In Georgia last month, Gov. Nathan Deal vetoed a religious liberty bill that would have protected religious objectors from having to violate their beliefs, including from being forced to accommodate same-sex marriages. This was religious liberty 101 stuff, noncontroversial to anyone who takes the First Amendment even moderately seriously. Just the same, corporations began threatening boycotts and relocations if the bill passed. Deal acted accordingly and scuttled the bill. You could even sort of understand why he did it, at least when you adjust for spineless cowardice.

The latest scofflaw in North Carolina may also have made an impression to its neighbor to the south: Gov. Nikki Haley has dismissed a similar law proposed for South Carolina, saying, “I don’t believe it’s necessary.” (Just you wait, governor.)

No Tolerance for the Tolerant

This is not merely a state-level affair. In Wisconsin, a young woman who “identifies” as a man successfully agitated to run as prom king at her local high school. The school would not allow her to do so, so she and other students protested until “the decision was taken from the school level to the district level,” and the Kenosha Unified School District mandated that the school accommodate the young woman’s desires. A higher authority stripped what little autonomy the high school had in this important and sensitive area.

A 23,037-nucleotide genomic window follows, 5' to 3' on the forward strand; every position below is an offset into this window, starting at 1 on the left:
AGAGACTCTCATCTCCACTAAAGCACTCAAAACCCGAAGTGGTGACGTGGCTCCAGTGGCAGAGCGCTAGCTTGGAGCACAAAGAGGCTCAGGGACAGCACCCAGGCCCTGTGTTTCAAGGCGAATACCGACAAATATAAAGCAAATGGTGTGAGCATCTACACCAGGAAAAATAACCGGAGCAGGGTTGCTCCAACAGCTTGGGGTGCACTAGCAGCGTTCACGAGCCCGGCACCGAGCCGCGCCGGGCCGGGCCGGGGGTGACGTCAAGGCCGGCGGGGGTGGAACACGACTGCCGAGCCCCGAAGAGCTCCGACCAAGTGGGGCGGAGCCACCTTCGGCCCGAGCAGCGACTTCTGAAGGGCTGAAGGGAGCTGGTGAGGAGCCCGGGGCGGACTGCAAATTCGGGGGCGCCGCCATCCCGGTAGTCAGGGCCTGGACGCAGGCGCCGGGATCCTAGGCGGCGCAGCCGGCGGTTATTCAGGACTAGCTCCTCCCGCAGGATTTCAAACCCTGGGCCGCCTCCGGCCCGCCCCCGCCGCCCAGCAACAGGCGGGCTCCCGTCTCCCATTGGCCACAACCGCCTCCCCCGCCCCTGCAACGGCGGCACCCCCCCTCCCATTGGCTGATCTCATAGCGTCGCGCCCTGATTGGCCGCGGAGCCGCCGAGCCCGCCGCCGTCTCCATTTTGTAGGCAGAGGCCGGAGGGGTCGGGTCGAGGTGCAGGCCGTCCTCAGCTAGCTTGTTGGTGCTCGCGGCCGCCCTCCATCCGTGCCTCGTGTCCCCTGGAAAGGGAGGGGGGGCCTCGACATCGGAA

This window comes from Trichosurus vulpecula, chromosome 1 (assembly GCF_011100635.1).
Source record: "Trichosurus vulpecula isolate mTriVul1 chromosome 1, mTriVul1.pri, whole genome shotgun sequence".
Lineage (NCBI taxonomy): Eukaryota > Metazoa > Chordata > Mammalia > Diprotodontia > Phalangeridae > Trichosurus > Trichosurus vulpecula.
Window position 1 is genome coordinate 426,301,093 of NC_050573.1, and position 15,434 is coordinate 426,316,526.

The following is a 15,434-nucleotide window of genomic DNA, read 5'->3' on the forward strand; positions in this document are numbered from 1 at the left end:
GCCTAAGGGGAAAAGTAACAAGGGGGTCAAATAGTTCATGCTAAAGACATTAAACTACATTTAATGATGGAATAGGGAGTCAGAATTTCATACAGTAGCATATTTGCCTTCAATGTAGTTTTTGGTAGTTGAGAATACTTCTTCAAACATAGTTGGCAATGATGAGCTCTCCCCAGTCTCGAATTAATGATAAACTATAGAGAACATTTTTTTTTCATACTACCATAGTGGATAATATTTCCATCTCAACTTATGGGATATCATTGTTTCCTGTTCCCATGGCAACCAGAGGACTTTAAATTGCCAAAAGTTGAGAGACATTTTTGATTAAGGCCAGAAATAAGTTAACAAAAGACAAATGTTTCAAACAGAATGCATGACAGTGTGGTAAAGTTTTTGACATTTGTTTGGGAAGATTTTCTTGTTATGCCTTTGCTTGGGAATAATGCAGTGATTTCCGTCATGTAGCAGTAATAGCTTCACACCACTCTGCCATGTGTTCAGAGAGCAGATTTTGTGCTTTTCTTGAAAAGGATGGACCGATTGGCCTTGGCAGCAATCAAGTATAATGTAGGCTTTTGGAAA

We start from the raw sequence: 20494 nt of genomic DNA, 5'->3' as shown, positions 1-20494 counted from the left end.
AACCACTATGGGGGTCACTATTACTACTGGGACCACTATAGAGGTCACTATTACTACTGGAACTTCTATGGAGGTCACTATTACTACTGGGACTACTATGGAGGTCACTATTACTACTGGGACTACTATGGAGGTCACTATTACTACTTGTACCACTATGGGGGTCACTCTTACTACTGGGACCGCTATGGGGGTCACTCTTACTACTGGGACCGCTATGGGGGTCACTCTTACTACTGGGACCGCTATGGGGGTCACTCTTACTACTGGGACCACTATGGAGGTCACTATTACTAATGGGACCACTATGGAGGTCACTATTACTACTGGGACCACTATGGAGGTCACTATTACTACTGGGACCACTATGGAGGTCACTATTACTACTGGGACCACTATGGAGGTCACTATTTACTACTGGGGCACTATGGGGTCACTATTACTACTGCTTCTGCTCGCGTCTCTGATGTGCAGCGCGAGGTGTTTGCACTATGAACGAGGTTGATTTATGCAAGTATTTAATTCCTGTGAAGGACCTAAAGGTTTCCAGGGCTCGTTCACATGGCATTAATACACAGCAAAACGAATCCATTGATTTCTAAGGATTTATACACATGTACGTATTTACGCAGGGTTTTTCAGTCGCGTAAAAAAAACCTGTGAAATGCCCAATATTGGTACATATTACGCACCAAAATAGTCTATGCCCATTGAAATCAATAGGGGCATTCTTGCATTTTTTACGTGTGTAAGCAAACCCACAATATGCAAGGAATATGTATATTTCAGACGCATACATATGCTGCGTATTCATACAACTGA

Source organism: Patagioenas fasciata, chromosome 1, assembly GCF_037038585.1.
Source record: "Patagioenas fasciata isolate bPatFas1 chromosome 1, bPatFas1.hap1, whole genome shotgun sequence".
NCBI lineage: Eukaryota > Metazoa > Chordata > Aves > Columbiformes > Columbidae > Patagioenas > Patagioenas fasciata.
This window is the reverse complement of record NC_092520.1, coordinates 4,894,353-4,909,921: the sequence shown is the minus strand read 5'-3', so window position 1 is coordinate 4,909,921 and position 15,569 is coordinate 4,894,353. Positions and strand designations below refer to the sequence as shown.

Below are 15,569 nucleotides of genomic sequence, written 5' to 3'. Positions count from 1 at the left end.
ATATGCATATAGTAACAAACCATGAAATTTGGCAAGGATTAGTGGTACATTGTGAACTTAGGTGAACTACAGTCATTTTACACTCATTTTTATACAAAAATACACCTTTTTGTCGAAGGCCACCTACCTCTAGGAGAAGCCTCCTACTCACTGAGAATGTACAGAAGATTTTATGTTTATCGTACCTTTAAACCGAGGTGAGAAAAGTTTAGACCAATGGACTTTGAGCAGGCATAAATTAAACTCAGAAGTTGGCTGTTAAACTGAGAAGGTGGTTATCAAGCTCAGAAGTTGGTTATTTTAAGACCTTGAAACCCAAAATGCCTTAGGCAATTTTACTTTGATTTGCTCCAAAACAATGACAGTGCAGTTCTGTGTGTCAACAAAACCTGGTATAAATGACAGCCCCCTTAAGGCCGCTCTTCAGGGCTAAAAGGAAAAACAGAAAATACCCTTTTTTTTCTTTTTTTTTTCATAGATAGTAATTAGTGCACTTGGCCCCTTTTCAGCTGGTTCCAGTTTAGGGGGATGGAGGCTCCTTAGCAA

This is the LGBT mafia. This is what it does. It is what we have to live with now.

It should break your heart that this young woman is laboring under the delusion that she is a man. I know it breaks mine. Yet I am also angry at the school district that indulged her misunderstanding and imposed this misbegotten belief on a high school that had correctly assessed the situation.

We are living in an age of growing intolerance and prejudice: not from the scary white male conservative boogeymen who normally fill that role in the public’s perception, but from the ministers of liberal dogma themselves. Are you a clergy member who wants to uphold the ancient conjugal man-woman view of marriage? Tough luck. Do you want to protect your daughter from the predatory men who might take advantage of a well-meaning transgender bathroom access law? Sorry, you’re a bigot. Do you want to run your business in accordance with your sincere and reasonable beliefs? You’ll be run out of town.

This is the LGBT mafia. This is what it does. It is what we have to live with now. If your legislature or governor wants to pass some modest piece of legislation that protects your right to live as you please, then they’ll make your state an offer it can’t refuse.

Daniel Payne is a senior contributor at the Federalist. He is an assistant editor for The College Fix, the news magazine of the Student Free Press Association. Daniel's work has appeared in outlets such as National Review Online, Reason, Front Porch Republic, and elsewhere. His personal blog can be found at Trial of the Century. He lives in Virginia.